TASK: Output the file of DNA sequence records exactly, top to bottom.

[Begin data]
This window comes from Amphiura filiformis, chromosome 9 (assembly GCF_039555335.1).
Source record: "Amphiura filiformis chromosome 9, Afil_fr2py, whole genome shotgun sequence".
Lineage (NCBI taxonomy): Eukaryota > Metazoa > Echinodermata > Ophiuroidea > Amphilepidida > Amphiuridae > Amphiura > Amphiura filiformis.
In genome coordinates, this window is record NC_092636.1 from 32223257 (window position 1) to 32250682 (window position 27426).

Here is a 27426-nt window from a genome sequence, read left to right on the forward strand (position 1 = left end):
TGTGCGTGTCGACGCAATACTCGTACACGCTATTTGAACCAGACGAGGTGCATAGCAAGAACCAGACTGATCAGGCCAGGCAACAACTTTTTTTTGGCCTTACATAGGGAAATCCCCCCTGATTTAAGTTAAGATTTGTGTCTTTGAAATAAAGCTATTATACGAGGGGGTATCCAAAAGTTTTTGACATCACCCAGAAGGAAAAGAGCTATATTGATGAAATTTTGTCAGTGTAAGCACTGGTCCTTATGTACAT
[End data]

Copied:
This window comes from Amphiura filiformis, chromosome 9 (assembly GCF_039555335.1).
Source record: "Amphiura filiformis chromosome 9, Afil_fr2py, whole genome shotgun sequence".
Lineage (NCBI taxonomy): Eukaryota > Metazoa > Echinodermata > Ophiuroidea > Amphilepidida > Amphiuridae > Amphiura > Amphiura filiformis.
In genome coordinates, this window is record NC_092636.1 from 32223257 (window position 1) to 32250682 (window position 27426).

Here is a 27426-nt window from a genome sequence, read left to right on the forward strand (position 1 = left end):
TGTGCGTGTCGACGCAATACTCGTACACGCTATTTGAACCAGACGAGGTGCATAGCAAGAACCAGACTGATCAGGCCAGGCAACAACTTTTTTTTGGCCTTACATAGGGAAATCCCCCCTGATTTAAGTTAAGATTTGTGTCTTTGAAATAAAGCTATTATACGAGGGGGTATCCAAAAGTTTTTGACATCACCCAGAAGGAAAAGAGCTATATTGATGAAATTTTGTCAGTGTAAGCACTGGTCCTTATGTACAT